Though he may not be the next Sartre, the album does its role in conjuring meaning—and attention. John Bee of American Opera, who has played with Joe Hertler & The Rainbow Seekers, says Joe is one of the best songwriters he’s heard hailing from Michigan. “His lyrics have substance and you can tell he means what he sings,” he said.
The professor and poet Robert Fanning at Central, who has taught Joe in several creative writing courses and has invited him to play at Mount Pleasant’s Wellspring Literary Series, says Joe is on his way to major recognition. “The power of Joe’s voice, his melodies, his lyrics—he has the stuff to launch a successful music career, for sure,” Fanning said.
Though Joe has the reputation and resume, don’t just call him a “music person.”
“It’s my talent, but I think I’m just more of a creative person,” he said. “I think my talents lie in being proactive creatively.” Folk may exist as Joe’s main outlet, but it’s not his only form of expression or taste—his favorite album is Illmatic by NAS, he was in a metal band in high school, he’s currently delving into spray-painting, and not to mention his popular electronic project, DJ Dry Bones. “I just try to surround myself with different creative mediums because I think they all—even if they may be totally different—can inspire each other in this weird way,” he said.
Joe wants to be known in Mid-Michigan for his own music, but isn’t ousting the idea of an electronic element someday entering Joe Hertler & The Rainbow Seekers. Ryan says the folk orchestra fusion on On Being—the confection of violins, trumpets, and acoustic guitar on certain songs—represents the experimental nature of their music. “I can already tell that things are starting to get weird,” he said. “I have a feeling whatever our next album releases is going to be way… crazier.”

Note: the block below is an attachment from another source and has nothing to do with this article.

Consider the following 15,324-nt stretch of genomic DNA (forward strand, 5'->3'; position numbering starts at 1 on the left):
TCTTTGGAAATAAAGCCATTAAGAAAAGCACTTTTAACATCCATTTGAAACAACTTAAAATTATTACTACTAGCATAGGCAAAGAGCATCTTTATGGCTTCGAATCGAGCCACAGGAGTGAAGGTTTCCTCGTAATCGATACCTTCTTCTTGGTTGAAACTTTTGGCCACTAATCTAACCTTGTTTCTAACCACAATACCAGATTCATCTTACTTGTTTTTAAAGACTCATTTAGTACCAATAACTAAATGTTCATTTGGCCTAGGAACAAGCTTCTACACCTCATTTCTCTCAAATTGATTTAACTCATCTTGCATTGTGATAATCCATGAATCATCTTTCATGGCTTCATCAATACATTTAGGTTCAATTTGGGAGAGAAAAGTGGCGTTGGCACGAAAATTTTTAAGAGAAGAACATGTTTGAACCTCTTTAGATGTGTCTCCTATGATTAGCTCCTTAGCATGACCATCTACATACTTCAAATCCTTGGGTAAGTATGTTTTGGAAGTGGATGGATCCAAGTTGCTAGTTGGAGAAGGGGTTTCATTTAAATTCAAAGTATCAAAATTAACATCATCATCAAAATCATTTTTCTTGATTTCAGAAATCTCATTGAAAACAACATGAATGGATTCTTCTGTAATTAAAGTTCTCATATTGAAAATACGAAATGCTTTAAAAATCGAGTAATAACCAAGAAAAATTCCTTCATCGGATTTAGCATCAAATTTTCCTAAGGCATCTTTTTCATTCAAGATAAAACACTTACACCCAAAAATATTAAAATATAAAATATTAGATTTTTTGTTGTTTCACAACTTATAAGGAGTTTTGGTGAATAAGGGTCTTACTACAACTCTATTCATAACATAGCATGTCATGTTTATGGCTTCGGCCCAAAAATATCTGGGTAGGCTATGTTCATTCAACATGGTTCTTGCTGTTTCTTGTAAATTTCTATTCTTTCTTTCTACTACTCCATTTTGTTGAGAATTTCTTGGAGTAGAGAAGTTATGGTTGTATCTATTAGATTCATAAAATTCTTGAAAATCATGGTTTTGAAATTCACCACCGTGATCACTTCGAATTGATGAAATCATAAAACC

And their shows are a spectacle in themselves. From fog machines and kaleidoscope lighting to confetti canons blasting and sword props, there’s never a dull moment on stage. “It’s just fun for us—we get all these ridiculous ideas,” Ryan said. “Why not just have a bubble machine?”
Extravaganza aside the band’s performances also create an energy Joe calls “cathartic”—the moment he has on stage when nothing else matters but the music. “There’s no past, there’s no future, there’s only you,” he said, referring to the performance high. “And that’s kind of what art is–why I think art is important to me—because I do have that chance to fucking lose it and I love that.”
Joe hasn’t been the only one in a trance. Ryan says one of the reasons he encouraged Joe to play with with him was because of his performance power. When the group played at a heavy metal festival earlier this year, Ryan says the raucous crowd suddenly fell silent and stared—in a good way—during their entire performance.
“There’s something about Joe which I’ve noticed—it must be something about the way he performs the songs or something,” he said. “But people have a tendency to just shut up and listen.” And if things continue as they have for Joe Hertler & The Rainbow Seekers, people may shut up and listen for a long time to come.